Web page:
Other Species. We are not experts on other species, but we believe that a science-based approach to listings would result in a number of rare parrot species requiring registration.
Comments from the Hawk Board on the RSPB submission on the DEFRA Registration Review. 18 November 2002.
Population numbers. In the case of the three species of major concern here, the peregrine, merlin, goshawk , all are increasing or doing well, according to RSPB and BTO figures. Guy Sharrock in his statement to Countryfile November 17th 02, claimed that there were only 1200 pairs of peregrines and they were therefore endangered. In reality there are about 1300 pairs of peregrines, more than at any time since surveys began. No reputable raptor biologist would claim that the British peregrine will expand much more than this, and nobody would claim that hawk-keeping is, or ever has been, a significant factor limiting the populations of any UK raptor. Sharrock’s claim is a deliberate attempt to delude the public.
Convictions. We do not know how many prosecutions have been made in the last ten years of people taking wild raptors for hawk-keeping. We think it is about 14. This is not a significant number in this time frame, or with these populations. We do not know whether Registration was a significant factor in these prosecutions. We believe that the cheaper system we are proposing, backed with DNA, would be equally effective a method of control.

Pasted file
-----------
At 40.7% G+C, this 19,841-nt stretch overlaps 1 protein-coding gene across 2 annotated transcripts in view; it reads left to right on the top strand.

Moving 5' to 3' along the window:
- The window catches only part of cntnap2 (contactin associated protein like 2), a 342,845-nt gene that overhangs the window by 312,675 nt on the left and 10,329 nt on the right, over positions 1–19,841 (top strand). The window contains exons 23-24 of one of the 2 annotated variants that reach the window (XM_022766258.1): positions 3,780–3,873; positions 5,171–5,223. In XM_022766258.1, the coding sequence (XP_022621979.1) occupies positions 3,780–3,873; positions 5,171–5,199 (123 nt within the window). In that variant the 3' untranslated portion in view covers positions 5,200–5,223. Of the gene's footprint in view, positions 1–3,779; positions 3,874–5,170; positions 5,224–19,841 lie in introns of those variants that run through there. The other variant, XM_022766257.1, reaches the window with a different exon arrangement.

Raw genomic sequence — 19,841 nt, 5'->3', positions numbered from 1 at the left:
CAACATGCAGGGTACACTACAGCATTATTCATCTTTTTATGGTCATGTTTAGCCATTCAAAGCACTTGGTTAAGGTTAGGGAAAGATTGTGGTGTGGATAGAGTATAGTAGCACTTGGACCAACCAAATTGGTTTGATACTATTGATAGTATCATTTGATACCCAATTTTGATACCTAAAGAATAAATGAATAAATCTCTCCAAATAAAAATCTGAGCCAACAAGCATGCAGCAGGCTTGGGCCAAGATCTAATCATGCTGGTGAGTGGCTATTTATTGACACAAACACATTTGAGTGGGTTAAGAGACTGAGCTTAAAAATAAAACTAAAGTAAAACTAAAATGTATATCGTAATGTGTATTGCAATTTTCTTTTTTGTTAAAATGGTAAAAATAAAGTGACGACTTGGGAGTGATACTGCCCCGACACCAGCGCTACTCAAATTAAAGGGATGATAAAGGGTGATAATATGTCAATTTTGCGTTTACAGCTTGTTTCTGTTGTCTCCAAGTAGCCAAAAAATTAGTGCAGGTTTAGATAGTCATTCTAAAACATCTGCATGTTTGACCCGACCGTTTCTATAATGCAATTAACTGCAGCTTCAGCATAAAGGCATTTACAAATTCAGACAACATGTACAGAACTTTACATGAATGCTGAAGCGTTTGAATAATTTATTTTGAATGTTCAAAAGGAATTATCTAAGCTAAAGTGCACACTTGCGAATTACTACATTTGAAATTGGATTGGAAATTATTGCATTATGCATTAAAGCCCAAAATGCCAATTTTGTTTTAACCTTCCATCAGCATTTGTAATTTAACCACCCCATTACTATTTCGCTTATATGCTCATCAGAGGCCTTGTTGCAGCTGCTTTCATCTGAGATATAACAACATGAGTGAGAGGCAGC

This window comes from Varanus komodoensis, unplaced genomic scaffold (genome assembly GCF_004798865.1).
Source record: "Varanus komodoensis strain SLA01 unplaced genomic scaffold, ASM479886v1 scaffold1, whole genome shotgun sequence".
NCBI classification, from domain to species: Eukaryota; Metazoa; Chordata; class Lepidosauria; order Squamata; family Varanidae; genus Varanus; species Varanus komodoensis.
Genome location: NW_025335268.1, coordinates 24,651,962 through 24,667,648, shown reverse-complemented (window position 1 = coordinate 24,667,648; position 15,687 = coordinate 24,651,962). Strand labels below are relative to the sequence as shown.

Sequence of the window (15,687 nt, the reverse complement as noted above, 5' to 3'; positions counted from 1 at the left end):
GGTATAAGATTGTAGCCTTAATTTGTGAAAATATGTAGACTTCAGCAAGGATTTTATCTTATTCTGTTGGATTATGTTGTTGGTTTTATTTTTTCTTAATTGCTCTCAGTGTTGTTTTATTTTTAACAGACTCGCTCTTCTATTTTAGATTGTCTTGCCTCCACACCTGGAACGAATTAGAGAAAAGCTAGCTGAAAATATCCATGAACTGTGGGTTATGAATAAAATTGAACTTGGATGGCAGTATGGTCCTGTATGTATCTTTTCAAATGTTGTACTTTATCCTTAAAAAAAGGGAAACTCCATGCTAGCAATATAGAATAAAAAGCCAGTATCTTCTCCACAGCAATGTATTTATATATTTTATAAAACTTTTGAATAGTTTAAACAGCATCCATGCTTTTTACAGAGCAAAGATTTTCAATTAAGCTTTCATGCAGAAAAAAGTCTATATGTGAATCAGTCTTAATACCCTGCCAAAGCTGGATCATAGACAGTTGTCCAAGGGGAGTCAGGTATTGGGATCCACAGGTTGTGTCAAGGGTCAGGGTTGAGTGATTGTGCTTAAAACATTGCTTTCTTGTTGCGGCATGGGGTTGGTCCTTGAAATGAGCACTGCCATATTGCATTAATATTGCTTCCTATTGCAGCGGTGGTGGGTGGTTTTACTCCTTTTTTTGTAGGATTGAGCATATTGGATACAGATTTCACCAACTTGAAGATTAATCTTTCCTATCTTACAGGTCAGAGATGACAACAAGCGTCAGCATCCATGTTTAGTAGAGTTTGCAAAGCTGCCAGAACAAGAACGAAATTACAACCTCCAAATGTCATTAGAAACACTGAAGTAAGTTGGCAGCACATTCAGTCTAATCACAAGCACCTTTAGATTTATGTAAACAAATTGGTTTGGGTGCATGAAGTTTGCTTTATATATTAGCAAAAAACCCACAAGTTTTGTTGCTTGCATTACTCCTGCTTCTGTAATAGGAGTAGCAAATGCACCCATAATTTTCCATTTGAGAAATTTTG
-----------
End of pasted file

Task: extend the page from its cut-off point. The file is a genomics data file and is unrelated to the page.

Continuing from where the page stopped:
Stealing from the wild. Guy Sharrocks claimed to ‘know for a fact’ that stealing from the wild would escalate without registration. He doesn’t. On the contrary, there is no biological evidence that registration ever had any significant benefit to the wild populations. The goshawk population was actually re-introduced by falconers from zero, at a time when there was no registration. Since then the numbers of these species have increased, not because of decreased thefts, but because the real limiting factors, especially pesticides, eased. Meanwhile the huge success falconers have made in breeding these species has not only established, starting from near zero, populations in captivity nearly as large as the wild populations, but is producing on an annual basis sufficient young to satisfy the market. This is a fundamental shift in population dynamics since 1981.
Fees. If registration was raised to £80 per bird, at least one breeder would be paying over £20,000 per year in fees alone. At today’s prices this is equivalent to 50 peregrines! How can these sorts of sums possibly be justified? Frankly it would be cheaper for breeders to offer to underwrite any birds stolen from the wild and replace them
Controls. The controls the Hawk Board are proposing are actually more extensive than current ones, and they are more restrictive than controls on any other captive or domestic animals. They are science based, not propaganda based. We are advocating a responsible and realistic approach.